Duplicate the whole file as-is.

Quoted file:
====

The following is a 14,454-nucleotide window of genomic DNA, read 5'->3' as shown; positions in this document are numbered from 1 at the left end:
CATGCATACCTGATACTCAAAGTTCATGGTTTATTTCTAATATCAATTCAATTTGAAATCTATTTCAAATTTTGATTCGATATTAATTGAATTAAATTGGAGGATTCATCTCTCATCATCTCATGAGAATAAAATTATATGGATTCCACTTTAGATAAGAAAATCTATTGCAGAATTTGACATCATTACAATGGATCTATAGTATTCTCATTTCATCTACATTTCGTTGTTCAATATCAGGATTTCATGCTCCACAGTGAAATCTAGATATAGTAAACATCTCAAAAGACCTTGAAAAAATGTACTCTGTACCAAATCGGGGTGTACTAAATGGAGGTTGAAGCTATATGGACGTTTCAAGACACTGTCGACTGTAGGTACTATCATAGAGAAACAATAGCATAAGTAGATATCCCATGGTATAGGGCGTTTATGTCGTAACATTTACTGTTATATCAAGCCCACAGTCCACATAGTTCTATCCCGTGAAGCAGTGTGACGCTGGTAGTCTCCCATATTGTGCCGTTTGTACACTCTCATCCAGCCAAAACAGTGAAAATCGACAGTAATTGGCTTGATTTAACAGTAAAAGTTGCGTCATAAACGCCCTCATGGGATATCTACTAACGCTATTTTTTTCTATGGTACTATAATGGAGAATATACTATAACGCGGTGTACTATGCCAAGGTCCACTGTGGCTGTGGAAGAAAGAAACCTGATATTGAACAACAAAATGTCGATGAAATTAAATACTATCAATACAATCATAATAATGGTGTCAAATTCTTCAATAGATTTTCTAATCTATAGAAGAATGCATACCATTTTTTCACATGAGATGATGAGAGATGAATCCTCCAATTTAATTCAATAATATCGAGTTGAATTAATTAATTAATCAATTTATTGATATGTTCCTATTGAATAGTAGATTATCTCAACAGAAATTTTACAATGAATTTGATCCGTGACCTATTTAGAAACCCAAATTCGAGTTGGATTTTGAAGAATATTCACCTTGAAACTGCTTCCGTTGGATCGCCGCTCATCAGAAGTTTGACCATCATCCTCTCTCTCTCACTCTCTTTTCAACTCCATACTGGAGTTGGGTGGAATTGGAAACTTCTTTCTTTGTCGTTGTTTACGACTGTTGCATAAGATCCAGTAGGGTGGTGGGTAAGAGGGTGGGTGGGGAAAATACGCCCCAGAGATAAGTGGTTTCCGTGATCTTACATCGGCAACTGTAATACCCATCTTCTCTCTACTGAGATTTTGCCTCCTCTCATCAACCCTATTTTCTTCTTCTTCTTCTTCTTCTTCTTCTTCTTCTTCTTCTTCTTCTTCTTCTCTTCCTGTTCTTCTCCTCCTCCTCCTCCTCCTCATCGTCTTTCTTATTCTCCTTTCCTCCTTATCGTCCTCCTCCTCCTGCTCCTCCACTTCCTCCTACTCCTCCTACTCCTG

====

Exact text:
The following is a 14,454-nucleotide window of genomic DNA, read 5'->3' as shown; positions in this document are numbered from 1 at the left end:
CATGCATACCTGATACTCAAAGTTCATGGTTTATTTCTAATATCAATTCAATTTGAAATCTATTTCAAATTTTGATTCGATATTAATTGAATTAAATTGGAGGATTCATCTCTCATCATCTCATGAGAATAAAATTATATGGATTCCACTTTAGATAAGAAAATCTATTGCAGAATTTGACATCATTACAATGGATCTATAGTATTCTCATTTCATCTACATTTCGTTGTTCAATATCAGGATTTCATGCTCCACAGTGAAATCTAGATATAGTAAACATCTCAAAAGACCTTGAAAAAATGTACTCTGTACCAAATCGGGGTGTACTAAATGGAGGTTGAAGCTATATGGACGTTTCAAGACACTGTCGACTGTAGGTACTATCATAGAGAAACAATAGCATAAGTAGATATCCCATGGTATAGGGCGTTTATGTCGTAACATTTACTGTTATATCAAGCCCACAGTCCACATAGTTCTATCCCGTGAAGCAGTGTGACGCTGGTAGTCTCCCATATTGTGCCGTTTGTACACTCTCATCCAGCCAAAACAGTGAAAATCGACAGTAATTGGCTTGATTTAACAGTAAAAGTTGCGTCATAAACGCCCTCATGGGATATCTACTAACGCTATTTTTTTCTATGGTACTATAATGGAGAATATACTATAACGCGGTGTACTATGCCAAGGTCCACTGTGGCTGTGGAAGAAAGAAACCTGATATTGAACAACAAAATGTCGATGAAATTAAATACTATCAATACAATCATAATAATGGTGTCAAATTCTTCAATAGATTTTCTAATCTATAGAAGAATGCATACCATTTTTTCACATGAGATGATGAGAGATGAATCCTCCAATTTAATTCAATAATATCGAGTTGAATTAATTAATTAATCAATTTATTGATATGTTCCTATTGAATAGTAGATTATCTCAACAGAAATTTTACAATGAATTTGATCCGTGACCTATTTAGAAACCCAAATTCGAGTTGGATTTTGAAGAATATTCACCTTGAAACTGCTTCCGTTGGATCGCCGCTCATCAGAAGTTTGACCATCATCCTCTCTCTCTCACTCTCTTTTCAACTCCATACTGGAGTTGGGTGGAATTGGAAACTTCTTTCTTTGTCGTTGTTTACGACTGTTGCATAAGATCCAGTAGGGTGGTGGGTAAGAGGGTGGGTGGGGAAAATACGCCCCAGAGATAAGTGGTTTCCGTGATCTTACATCGGCAACTGTAATACCCATCTTCTCTCTACTGAGATTTTGCCTCCTCTCATCAACCCTATTTTCTTCTTCTTCTTCTTCTTCTTCTTCTTCTTCTTCTTCTTCTTCTTCTTCTCTTCCTGTTCTTCTCCTCCTCCTCCTCCTCCTCATCGTCTTTCTTATTCTCCTTTCCTCCTTATCGTCCTCCTCCTCCTGCTCCTCCACTTCCTCCTACTCCTCCTACTCCTG